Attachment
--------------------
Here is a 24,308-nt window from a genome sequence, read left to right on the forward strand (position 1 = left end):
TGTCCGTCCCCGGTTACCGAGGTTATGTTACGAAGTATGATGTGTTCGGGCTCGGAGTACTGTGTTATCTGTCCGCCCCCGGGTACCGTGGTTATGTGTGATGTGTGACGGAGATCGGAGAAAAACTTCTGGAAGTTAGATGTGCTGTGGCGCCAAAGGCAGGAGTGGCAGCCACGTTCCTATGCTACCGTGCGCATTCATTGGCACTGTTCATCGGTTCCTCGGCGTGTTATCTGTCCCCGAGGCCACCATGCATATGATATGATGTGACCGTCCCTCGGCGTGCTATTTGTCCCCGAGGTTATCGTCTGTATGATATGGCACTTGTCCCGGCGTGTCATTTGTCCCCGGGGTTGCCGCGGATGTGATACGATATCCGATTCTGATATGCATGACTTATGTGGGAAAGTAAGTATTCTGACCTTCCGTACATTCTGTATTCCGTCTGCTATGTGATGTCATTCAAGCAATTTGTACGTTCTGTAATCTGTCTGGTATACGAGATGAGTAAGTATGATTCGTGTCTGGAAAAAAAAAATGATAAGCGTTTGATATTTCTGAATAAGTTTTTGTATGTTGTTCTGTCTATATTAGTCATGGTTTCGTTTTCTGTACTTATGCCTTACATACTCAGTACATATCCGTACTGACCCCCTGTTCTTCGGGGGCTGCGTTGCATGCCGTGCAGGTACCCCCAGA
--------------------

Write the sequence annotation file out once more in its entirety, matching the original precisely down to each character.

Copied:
Here is a 24,308-nt window from a genome sequence, read left to right on the forward strand (position 1 = left end):
TGTCCGTCCCCGGTTACCGAGGTTATGTTACGAAGTATGATGTGTTCGGGCTCGGAGTACTGTGTTATCTGTCCGCCCCCGGGTACCGTGGTTATGTGTGATGTGTGACGGAGATCGGAGAAAAACTTCTGGAAGTTAGATGTGCTGTGGCGCCAAAGGCAGGAGTGGCAGCCACGTTCCTATGCTACCGTGCGCATTCATTGGCACTGTTCATCGGTTCCTCGGCGTGTTATCTGTCCCCGAGGCCACCATGCATATGATATGATGTGACCGTCCCTCGGCGTGCTATTTGTCCCCGAGGTTATCGTCTGTATGATATGGCACTTGTCCCGGCGTGTCATTTGTCCCCGGGGTTGCCGCGGATGTGATACGATATCCGATTCTGATATGCATGACTTATGTGGGAAAGTAAGTATTCTGACCTTCCGTACATTCTGTATTCCGTCTGCTATGTGATGTCATTCAAGCAATTTGTACGTTCTGTAATCTGTCTGGTATACGAGATGAGTAAGTATGATTCGTGTCTGGAAAAAAAAAATGATAAGCGTTTGATATTTCTGAATAAGTTTTTGTATGTTGTTCTGTCTATATTAGTCATGGTTTCGTTTTCTGTACTTATGCCTTACATACTCAGTACATATCCGTACTGACCCCCTGTTCTTCGGGGGCTGCGTTGCATGCCGTGCAGGTACCCCCAGA